Advice on Choosing Between Medicine and Physics

In summary: That's sort of a myopic position on such a great opportunity as having an MD/PhD. You can go beyond research and teaching like in the traditional academic track and do actual clinical stuff as well. It's more than just "derp I can do pepul now", and I feel that's sort of omitted whenever the subject is...
  • #1
azn888
3
0
Medicine or physics?

I'm in the 2nd year of a science/med dual degree this year. I start med next year. However, I really want to learn physics and maths to an advanced level. I was very good at maths and physics at high school. I really enjoy maths and physics. I haven't done any maths or physics at university - only biology. However, I have been teaching myself uni level calculus and linear algebra during the past week and found it pretty easy.

I don't really know if I want to go to med school. I have heard that if there's anything else you'd rather do than medicine, then do it. The only reason I'm going to med school is to do research afterwards. The research I am going to do is in neuroscience. I'll be doing a PhD during the med degree as well.

I would love to learn a lot of physics but I don't think I'm going to have any time once I start med school. I know I will excel in whatever career I enter but I don't know what I will enjoy more. I hate rote memorizing things. I disliked biology last year for that reason. I love solving problems and working things out. I know I will be able to do that in neuroscience research but an academic career in theoretical physics also appeals to me.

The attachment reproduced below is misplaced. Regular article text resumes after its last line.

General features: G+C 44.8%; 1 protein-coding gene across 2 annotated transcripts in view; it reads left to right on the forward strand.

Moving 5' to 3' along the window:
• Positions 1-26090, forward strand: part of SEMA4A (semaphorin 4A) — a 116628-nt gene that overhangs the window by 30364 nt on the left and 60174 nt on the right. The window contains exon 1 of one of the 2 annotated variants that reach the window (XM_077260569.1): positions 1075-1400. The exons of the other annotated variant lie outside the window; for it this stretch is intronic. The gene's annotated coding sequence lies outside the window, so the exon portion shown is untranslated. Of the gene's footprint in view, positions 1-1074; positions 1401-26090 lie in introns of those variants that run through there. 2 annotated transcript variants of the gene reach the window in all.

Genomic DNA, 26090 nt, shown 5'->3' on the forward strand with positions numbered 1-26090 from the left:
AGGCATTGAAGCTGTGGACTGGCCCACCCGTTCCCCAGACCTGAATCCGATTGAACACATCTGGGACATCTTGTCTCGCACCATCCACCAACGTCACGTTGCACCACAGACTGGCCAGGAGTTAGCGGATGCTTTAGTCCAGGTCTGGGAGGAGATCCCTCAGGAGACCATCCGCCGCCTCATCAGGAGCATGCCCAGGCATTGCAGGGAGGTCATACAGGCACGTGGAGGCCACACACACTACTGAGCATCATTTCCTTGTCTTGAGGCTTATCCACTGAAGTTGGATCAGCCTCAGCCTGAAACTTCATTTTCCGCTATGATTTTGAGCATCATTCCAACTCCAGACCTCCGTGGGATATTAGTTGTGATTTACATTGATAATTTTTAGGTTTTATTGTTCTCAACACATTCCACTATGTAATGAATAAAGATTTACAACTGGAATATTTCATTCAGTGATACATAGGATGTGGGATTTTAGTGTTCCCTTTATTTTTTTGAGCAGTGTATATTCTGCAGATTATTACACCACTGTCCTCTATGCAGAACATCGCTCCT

Any advice?
 
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  • #2


An engineer friend of mine went back and got his MD, and is now a very successful OBGYN. He told me that Med school was easy for him, because he's always been good at memorization. He said that about half of Med School was memorization (at least in the first year or two). Not sure how that meshes with your comment about hating rote memorization...

Guess you could take an anatomy class or two earlier rather than later -- that will give you a flavor of early Med School...
 
  • #3


I've done an anatomy class and hated hated hated it. It was unbelievably boring and dry. I especially hated learning the muscles and their origins and insertions.
 
  • #4


azn888 said: